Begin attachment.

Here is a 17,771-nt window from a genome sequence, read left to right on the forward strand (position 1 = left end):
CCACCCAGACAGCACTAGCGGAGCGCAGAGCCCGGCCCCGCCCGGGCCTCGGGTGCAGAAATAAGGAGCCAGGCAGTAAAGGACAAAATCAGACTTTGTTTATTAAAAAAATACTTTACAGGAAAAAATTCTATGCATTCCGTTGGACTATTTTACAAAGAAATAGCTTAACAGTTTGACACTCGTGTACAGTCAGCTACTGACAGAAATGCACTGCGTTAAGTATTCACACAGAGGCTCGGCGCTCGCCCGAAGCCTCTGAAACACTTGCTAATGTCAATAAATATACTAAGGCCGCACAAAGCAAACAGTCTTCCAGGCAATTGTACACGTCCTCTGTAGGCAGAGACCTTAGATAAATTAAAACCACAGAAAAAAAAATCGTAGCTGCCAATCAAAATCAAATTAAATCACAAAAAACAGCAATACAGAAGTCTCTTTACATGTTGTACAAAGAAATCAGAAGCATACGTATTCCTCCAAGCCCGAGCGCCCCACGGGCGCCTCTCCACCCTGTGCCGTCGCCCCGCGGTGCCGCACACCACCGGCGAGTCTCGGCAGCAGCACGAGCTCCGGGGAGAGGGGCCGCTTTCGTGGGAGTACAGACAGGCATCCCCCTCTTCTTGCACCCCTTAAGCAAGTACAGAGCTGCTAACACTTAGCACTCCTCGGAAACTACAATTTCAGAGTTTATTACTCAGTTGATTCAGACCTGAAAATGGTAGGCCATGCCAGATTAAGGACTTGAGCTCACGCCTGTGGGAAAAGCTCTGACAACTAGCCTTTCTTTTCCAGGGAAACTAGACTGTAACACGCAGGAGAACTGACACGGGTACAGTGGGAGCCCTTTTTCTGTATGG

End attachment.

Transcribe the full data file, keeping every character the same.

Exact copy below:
Here is a 17,771-nt window from a genome sequence, read left to right on the forward strand (position 1 = left end):
CCACCCAGACAGCACTAGCGGAGCGCAGAGCCCGGCCCCGCCCGGGCCTCGGGTGCAGAAATAAGGAGCCAGGCAGTAAAGGACAAAATCAGACTTTGTTTATTAAAAAAATACTTTACAGGAAAAAATTCTATGCATTCCGTTGGACTATTTTACAAAGAAATAGCTTAACAGTTTGACACTCGTGTACAGTCAGCTACTGACAGAAATGCACTGCGTTAAGTATTCACACAGAGGCTCGGCGCTCGCCCGAAGCCTCTGAAACACTTGCTAATGTCAATAAATATACTAAGGCCGCACAAAGCAAACAGTCTTCCAGGCAATTGTACACGTCCTCTGTAGGCAGAGACCTTAGATAAATTAAAACCACAGAAAAAAAAATCGTAGCTGCCAATCAAAATCAAATTAAATCACAAAAAACAGCAATACAGAAGTCTCTTTACATGTTGTACAAAGAAATCAGAAGCATACGTATTCCTCCAAGCCCGAGCGCCCCACGGGCGCCTCTCCACCCTGTGCCGTCGCCCCGCGGTGCCGCACACCACCGGCGAGTCTCGGCAGCAGCACGAGCTCCGGGGAGAGGGGCCGCTTTCGTGGGAGTACAGACAGGCATCCCCCTCTTCTTGCACCCCTTAAGCAAGTACAGAGCTGCTAACACTTAGCACTCCTCGGAAACTACAATTTCAGAGTTTATTACTCAGTTGATTCAGACCTGAAAATGGTAGGCCATGCCAGATTAAGGACTTGAGCTCACGCCTGTGGGAAAAGCTCTGACAACTAGCCTTTCTTTTCCAGGGAAACTAGACTGTAACACGCAGGAGAACTGACACGGGTACAGTGGGAGCCCTTTTTCTGTATGG